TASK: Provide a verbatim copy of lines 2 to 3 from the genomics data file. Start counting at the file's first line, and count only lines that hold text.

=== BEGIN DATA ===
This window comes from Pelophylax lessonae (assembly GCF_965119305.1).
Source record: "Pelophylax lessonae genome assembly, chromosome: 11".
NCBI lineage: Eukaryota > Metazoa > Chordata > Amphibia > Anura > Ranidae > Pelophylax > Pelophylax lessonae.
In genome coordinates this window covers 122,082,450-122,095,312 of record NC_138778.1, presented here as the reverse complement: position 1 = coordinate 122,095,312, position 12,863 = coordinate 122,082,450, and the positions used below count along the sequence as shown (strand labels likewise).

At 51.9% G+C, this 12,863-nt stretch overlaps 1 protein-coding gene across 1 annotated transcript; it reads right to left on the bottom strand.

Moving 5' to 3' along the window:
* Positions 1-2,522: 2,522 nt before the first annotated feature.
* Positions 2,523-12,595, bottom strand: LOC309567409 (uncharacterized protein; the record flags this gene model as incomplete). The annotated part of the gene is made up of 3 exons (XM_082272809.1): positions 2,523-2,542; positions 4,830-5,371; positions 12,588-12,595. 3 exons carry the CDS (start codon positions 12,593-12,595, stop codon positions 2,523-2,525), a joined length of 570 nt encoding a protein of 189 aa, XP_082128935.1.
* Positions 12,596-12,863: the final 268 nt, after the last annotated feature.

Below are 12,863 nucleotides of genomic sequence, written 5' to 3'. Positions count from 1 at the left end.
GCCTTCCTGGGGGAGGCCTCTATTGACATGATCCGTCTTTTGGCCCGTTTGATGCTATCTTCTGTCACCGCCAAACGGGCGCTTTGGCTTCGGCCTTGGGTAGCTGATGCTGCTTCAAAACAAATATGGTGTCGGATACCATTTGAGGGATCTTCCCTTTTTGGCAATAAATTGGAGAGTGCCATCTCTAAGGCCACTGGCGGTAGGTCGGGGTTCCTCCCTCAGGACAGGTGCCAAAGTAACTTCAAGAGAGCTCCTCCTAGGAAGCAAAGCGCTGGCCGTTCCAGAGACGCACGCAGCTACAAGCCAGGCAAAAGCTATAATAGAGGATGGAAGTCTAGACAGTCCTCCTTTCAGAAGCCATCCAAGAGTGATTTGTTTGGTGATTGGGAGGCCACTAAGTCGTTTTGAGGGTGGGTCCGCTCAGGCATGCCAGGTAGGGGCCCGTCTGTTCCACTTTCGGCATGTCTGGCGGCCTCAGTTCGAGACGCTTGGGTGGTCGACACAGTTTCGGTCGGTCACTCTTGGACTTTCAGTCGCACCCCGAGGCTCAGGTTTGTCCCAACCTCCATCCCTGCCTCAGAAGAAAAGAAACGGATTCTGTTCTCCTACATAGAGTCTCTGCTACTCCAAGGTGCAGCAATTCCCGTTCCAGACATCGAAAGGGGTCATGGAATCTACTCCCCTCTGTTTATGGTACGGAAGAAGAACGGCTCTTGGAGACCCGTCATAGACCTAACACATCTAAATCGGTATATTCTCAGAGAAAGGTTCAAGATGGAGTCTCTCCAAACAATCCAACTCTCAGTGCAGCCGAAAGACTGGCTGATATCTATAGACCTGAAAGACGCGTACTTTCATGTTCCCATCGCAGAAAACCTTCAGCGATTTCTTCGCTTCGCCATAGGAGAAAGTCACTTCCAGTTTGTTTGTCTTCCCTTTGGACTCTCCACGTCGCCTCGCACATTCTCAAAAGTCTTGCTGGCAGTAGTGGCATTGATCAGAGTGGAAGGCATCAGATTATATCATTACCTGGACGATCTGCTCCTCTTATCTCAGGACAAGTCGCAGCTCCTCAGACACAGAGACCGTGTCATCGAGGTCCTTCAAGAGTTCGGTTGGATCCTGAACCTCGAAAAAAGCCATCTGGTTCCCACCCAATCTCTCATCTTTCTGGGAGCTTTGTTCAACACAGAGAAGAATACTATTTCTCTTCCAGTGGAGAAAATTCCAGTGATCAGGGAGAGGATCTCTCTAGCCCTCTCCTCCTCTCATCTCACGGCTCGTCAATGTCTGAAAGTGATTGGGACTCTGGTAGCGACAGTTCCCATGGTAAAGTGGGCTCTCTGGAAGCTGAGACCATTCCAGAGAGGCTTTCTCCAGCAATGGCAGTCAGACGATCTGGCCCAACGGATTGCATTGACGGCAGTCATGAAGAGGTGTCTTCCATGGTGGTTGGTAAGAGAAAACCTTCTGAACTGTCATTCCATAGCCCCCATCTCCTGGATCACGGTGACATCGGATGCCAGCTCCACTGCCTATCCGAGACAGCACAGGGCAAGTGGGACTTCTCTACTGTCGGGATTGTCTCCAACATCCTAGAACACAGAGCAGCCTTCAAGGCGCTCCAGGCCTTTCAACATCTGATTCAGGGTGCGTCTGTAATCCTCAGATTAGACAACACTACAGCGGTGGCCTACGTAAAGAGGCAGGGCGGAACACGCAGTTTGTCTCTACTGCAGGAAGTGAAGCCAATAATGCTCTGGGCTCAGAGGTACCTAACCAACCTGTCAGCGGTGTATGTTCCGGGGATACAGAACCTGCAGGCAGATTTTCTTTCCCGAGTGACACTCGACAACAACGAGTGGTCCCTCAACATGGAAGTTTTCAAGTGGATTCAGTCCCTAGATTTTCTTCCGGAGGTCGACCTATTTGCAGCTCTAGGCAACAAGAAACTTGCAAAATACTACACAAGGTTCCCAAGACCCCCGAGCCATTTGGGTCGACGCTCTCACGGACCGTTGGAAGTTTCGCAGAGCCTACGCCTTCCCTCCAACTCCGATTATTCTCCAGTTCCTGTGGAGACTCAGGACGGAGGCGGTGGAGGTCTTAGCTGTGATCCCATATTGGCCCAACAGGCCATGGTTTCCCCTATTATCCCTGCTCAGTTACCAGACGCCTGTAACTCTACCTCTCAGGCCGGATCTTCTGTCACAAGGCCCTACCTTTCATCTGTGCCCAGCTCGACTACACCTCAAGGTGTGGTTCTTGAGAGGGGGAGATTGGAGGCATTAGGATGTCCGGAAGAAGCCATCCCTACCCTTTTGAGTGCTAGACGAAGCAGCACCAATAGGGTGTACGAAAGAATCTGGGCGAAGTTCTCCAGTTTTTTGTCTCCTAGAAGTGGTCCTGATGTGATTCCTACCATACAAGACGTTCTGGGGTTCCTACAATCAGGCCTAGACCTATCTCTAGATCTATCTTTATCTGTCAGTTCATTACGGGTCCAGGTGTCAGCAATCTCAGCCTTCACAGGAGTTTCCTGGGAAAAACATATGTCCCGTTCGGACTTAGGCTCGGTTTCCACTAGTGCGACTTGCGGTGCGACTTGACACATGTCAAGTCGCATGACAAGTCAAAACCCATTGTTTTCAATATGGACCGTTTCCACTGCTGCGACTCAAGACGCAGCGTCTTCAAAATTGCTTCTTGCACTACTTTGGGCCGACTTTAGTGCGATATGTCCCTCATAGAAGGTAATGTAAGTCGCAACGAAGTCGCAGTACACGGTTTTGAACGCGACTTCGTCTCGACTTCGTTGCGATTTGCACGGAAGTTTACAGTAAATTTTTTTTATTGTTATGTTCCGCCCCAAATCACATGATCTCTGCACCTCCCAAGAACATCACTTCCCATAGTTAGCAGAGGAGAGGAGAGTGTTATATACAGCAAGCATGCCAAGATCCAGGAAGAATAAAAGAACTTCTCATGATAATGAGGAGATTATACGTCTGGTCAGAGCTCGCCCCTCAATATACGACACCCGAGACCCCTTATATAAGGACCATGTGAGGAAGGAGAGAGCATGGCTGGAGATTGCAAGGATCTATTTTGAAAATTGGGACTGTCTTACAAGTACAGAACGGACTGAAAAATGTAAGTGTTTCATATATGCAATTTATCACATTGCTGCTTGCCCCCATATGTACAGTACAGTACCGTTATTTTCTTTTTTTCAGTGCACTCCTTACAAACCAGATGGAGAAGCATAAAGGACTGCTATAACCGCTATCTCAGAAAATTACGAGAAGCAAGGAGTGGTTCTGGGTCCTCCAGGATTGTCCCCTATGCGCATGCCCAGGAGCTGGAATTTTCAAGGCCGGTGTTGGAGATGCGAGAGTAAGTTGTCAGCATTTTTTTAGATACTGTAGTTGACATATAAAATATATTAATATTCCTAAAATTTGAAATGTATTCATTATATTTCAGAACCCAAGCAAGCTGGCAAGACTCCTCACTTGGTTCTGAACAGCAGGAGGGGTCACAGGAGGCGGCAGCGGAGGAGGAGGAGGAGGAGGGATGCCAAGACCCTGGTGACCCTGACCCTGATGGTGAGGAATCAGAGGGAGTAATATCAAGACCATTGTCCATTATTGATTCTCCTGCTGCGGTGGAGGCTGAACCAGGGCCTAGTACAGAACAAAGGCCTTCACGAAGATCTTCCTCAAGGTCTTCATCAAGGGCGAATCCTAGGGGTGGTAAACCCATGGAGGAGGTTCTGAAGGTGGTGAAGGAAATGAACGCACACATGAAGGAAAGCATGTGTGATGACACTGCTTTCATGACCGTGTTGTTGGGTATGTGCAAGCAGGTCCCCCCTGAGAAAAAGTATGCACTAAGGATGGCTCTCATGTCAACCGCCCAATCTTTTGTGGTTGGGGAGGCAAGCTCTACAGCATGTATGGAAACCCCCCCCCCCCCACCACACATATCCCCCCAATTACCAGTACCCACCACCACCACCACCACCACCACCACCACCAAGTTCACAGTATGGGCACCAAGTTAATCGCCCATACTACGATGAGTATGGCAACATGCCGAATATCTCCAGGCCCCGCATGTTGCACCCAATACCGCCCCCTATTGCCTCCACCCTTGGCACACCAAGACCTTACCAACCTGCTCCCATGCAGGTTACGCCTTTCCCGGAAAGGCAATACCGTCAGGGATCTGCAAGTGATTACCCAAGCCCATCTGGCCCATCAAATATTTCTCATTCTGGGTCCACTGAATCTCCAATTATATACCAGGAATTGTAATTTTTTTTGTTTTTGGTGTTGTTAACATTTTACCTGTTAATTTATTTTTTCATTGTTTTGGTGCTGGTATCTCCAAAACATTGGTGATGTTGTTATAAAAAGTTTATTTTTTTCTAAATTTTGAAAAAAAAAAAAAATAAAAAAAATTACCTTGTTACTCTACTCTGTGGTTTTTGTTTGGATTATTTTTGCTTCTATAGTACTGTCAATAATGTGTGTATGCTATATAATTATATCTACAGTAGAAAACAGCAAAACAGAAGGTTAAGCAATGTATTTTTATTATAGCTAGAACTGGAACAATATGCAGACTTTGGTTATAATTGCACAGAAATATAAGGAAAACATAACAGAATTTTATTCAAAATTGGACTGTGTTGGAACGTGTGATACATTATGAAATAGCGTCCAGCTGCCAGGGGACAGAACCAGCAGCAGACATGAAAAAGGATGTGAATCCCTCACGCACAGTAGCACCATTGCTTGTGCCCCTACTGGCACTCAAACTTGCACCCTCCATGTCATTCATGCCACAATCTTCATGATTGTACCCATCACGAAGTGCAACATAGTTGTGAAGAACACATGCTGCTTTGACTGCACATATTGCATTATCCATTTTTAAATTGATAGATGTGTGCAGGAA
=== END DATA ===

Source record: "Pelophylax lessonae genome assembly, chromosome: 11".
NCBI lineage: Eukaryota > Metazoa > Chordata > Amphibia > Anura > Ranidae > Pelophylax > Pelophylax lessonae.